Attention Deficit

To pay proper attention to anything is to inevitably ignore everything else.

My head does not like this fact.

What if I’m missing something?

Did I forget to…

Has such and such responded to so and so?

Sometimes, if I have enough resistance to a certain task, I’ll bounce around it like this for hours, or even days.

75% of the assignments I’ve ever submitted have been submitted within ninety seconds of the due time.

Given that about 20% have been submitted late… That’s not a good statistic.

This infuriates me.

I’ll bounce around the thing I need to do until there are literally seconds to spare; until I have no option but to do the thing, and only the thing, until it’s done.

This is not procrastination. Well, it is, but it’s slightly more complicated.

Procrastination implies a conscious effort has been made to ignore the thing.

But usually, it’s when I’m actively trying to do the thing that I run into the most trouble.

I get tripped up the same psychology behind choice paralysis.

Choice paralysis is when you have the option of twenty-five seemingly identical toothpastes, and it takes much longer to decide which to buy when compared to deciding which bag of flour you need to buy.

It’s why people spend so much time turning over apples in the produce section; there’s too many to choose from.

My experience, and the experience of many others who struggle with attention deficit stuff, is that as soon as I meet a task which doesn’t offer a clear, immediate and rewarding feedback loop, my brain starts inventing toothpaste brands and throwing apples in the air for me to catch and inspect.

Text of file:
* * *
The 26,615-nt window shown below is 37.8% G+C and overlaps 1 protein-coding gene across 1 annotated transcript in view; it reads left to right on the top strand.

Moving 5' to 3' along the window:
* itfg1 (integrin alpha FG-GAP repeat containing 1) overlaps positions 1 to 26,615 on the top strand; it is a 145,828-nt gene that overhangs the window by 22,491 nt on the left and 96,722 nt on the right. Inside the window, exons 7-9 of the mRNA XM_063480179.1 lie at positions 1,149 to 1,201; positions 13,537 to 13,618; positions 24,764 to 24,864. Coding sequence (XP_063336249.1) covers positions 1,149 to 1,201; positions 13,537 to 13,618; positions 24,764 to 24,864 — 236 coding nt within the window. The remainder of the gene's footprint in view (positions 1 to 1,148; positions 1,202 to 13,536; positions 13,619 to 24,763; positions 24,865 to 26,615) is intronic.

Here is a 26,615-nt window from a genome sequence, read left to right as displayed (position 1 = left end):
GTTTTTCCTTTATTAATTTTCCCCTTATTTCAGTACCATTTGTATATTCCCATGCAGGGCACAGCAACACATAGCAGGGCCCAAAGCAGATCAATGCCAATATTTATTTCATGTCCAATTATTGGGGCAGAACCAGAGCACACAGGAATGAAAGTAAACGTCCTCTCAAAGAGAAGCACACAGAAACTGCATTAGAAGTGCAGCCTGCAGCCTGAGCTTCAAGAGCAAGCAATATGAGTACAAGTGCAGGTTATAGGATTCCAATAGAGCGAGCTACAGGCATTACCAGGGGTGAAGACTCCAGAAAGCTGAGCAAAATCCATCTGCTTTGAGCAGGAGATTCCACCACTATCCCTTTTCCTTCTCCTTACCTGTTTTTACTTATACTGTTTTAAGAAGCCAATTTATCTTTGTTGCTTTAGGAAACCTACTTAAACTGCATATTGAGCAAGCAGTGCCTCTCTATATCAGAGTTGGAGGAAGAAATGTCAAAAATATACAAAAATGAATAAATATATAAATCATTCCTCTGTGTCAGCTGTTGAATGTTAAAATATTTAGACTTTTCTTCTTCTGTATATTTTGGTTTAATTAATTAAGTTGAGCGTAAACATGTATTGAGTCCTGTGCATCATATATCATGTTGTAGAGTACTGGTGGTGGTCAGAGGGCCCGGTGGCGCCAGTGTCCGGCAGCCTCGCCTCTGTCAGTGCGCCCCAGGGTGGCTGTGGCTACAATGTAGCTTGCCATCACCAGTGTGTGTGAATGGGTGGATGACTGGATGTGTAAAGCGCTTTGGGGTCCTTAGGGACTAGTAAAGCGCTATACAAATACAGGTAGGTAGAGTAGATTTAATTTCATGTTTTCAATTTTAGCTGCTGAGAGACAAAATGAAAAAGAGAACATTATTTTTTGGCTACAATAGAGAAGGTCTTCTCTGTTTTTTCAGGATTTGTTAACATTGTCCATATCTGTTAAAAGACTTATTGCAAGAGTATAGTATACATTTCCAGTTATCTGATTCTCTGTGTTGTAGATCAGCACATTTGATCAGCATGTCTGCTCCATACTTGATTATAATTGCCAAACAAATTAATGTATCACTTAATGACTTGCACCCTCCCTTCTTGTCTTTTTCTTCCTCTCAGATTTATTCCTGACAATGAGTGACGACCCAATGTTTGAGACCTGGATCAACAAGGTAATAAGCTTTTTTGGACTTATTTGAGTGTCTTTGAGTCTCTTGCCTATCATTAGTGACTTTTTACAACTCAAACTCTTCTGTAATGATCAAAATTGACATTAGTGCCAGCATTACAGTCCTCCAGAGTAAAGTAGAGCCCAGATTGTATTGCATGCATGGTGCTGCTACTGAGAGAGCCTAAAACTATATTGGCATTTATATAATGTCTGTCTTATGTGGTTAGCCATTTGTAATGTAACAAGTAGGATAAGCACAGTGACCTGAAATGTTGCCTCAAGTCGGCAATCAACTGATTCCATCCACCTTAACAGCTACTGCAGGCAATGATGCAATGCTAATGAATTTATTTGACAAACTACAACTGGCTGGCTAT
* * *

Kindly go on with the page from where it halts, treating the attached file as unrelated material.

The worst part is that I can often feel it doing this.

I can know that I’m about to avoid a task that I actually want to complete.

I can feel my brain inventing the excuse. Logically I know that I don’t need the cup of tea, or that nothing important will have happened in the few minutes since I last checked my phone. But I can’t stop myself.

It’s like watching a car crash in slow motion.

I’m screaming ‘STOP! We need to do this work.’ But my brain runs the red light anyway.

Next thing I know I’m on the couch with a cup of cold tea I didn’t want telling myself that the video documenting the history of Japan will in some way contribute to my essay on negritude poetry due in forty-five minutes.

I then write like a maniac for forty-three minutes, frantically edit the worst mistakes out and submit some sub-par work with seconds to spare.

The solutions I have found to this issue are twofold, and both have to do with stakes;

First, if I tell someone I care about that I’m going to have something done by a certain time, and I know that they’ll check it or know if I don’t, more often than not I’ll do it.